Scope of Giving

A DAF only allows a donor to give to 501(c)(3) organizations, meaning grants can only support non-profit organizations recognized by the IRS. That is generally true for foundations too. Giving to individuals is possible through a scholarship. Foundations must give away 5% of their assets each year, while DAFs lack a legally required payout. Foundations can sponsor events or do things where some nominal family benefits result. Personal benefits related to DAF gifts are prohibited.

The bottom line: It’s a close call, but foundations have more flexibility in a couple important ways.

Family Involvement

Involving family members is possible with both tools. A foundation may offer more formal involvement via board seats or even employment. With a DAF, families may include children in decision-making or even set up subsidiary accounts to help them develop their own charitable skills.

The bottom line: It’s a toss-up.

Financial Requirements

The initial amount to open a DAF account typically ranges from $1,000 to $25,000. At DonorsTrust, for example, our initial contribution is $10,000 (or $1,000 for givers under the age of 40). A simple application is the only paperwork required. Foundations, in theory, can open at any amount, though financial experts generally suggest a minimum of $5 million to $15 million to make it worthwhile, given the startup costs, attorney fees, etc.

The bottom line: For anyone other than the truly wealthy, donor-advised funds are the obvious option.


Want a robust network of program officers? A private foundation is likely the best choice. However, finding a mission-driven or single-purpose donor-advised fund that shares your values and interests may provide you with a close approximation. Leverage the staff at the DAF provider to offer recommendations.

The bottom line: A tie.

Life of the Fund

Generally, both foundations and DAF accounts can continue perpetually. Carefully consider if this is what you want, however. Will future generations share the same commitment to your charitable priorities that you do? It may be better to establish a sunset provision, which one can do with either a DAF or private foundation.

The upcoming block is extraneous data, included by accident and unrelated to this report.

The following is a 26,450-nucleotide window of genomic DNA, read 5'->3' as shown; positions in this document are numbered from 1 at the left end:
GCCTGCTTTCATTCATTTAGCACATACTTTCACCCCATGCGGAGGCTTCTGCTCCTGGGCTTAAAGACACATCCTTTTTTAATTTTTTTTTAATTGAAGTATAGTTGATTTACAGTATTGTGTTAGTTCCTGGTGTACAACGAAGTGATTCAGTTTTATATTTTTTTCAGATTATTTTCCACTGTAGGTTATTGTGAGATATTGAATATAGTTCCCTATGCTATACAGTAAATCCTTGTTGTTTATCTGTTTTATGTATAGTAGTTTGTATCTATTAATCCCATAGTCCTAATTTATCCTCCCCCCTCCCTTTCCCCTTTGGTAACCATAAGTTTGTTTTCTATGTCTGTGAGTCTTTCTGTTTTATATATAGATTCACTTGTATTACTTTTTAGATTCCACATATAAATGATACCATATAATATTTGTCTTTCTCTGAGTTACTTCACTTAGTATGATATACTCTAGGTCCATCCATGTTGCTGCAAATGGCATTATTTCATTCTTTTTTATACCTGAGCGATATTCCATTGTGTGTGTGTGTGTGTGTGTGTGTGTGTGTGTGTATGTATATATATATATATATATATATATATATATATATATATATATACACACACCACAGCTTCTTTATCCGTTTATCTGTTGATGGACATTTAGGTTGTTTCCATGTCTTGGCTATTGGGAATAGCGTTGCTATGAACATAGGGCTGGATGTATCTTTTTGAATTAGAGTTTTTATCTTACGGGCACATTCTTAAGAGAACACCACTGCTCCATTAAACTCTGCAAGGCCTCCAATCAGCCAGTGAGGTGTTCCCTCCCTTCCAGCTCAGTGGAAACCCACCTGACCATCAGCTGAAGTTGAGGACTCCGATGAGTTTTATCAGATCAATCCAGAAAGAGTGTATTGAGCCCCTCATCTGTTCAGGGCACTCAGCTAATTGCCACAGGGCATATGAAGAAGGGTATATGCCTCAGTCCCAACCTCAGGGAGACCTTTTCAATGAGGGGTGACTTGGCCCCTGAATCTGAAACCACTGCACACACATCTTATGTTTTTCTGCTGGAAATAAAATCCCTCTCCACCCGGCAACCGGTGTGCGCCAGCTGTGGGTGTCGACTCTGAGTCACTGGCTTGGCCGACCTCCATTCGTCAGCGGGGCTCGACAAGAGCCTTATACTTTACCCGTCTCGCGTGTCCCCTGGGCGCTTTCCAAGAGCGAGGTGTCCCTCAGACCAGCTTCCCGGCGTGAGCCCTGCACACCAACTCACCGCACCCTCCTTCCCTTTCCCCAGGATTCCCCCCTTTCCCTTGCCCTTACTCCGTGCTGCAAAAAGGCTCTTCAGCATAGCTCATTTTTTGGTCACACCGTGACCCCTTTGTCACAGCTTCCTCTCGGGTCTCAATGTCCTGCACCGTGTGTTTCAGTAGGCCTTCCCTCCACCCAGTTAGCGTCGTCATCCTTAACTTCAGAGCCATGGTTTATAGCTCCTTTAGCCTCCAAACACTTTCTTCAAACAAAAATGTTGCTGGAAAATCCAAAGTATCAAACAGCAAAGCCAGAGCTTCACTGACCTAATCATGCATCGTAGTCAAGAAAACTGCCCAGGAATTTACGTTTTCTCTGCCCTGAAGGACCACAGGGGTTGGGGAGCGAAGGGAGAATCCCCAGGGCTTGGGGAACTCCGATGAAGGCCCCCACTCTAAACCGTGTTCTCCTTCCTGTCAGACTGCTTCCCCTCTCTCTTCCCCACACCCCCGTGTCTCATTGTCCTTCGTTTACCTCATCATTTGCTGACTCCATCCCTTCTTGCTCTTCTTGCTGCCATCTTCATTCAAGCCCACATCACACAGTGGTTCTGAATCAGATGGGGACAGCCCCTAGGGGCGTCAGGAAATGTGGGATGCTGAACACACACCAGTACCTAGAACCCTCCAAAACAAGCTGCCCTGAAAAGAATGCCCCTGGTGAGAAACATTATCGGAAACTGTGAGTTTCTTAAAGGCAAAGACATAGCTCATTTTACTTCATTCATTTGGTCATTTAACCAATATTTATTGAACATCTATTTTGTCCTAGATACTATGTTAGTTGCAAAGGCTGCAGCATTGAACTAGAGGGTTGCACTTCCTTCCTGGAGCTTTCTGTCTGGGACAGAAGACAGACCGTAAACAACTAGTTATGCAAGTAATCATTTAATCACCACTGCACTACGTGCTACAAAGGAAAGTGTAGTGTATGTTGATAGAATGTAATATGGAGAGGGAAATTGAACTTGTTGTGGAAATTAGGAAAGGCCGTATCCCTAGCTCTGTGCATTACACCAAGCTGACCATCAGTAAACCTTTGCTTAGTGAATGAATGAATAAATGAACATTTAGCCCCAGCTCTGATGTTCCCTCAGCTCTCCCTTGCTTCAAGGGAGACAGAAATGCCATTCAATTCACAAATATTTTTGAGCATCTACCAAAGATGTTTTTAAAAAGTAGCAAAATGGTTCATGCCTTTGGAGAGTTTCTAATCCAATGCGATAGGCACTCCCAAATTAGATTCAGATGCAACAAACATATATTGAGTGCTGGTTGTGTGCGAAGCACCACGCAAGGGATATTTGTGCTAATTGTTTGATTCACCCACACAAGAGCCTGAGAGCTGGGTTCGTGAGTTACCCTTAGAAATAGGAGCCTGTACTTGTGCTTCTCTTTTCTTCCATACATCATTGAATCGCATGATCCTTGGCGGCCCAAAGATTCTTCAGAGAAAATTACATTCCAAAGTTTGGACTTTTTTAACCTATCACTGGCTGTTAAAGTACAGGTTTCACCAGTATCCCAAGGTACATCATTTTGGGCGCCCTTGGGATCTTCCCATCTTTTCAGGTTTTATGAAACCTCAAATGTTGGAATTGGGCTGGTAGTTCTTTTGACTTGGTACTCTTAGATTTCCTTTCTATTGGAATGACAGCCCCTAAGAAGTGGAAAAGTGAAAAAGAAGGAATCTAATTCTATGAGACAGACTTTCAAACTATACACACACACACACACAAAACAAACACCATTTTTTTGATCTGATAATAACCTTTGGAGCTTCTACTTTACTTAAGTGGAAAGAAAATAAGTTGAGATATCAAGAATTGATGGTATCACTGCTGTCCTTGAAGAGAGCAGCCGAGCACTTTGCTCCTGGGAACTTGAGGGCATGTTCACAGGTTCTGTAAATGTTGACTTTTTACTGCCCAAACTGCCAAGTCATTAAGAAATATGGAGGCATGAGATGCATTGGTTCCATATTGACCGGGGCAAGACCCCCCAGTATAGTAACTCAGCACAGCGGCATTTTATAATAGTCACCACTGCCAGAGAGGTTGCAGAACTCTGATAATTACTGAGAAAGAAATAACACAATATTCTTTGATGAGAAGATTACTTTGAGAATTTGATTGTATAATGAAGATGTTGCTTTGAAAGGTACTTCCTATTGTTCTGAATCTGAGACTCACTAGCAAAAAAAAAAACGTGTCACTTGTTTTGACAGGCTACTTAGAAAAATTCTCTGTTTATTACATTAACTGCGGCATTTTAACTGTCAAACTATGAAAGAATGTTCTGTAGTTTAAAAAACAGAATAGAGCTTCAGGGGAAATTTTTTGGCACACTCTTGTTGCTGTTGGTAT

The bottom line: Another tie.

The vehicle that best suits your needs will depend on your individual circumstances and how you weigh the trade-offs mentioned above. Do you place a premium on privacy? A DAF is likely the best bet. Is maintaining as much control as possible important to you? Then a private foundation may be the better choice.

When deciding on a charitable vehicle, the best answer is not necessarily one or the other. In fact, it could be “both.” It is not uncommon for donors to leverage the power of both vehicles, using each for different aspects of one’s giving. You are the donor, so the right approach is the one that best serves your philanthropic goals.


This article was written by and presents the views of our contributing adviser, not the Kiplinger editorial staff. You can check adviser records with the SEC or with FINRA.

Lawson Bader
President, CEO, DonorsTrust

Lawson Bader has served as president and CEO of DonorsTrust since 2015. He has had 20 years' experience leading free-market research and advocacy groups, including the Competitive Enterprise Institute and the Mercatus Center. DonorsTrust is a community foundation safeguarding the intent of accountholders who seek to promote charities that address civic concerns, are mostly privately funded, do not increase the size and scope of government, and promote free enterprise and personal responsibility.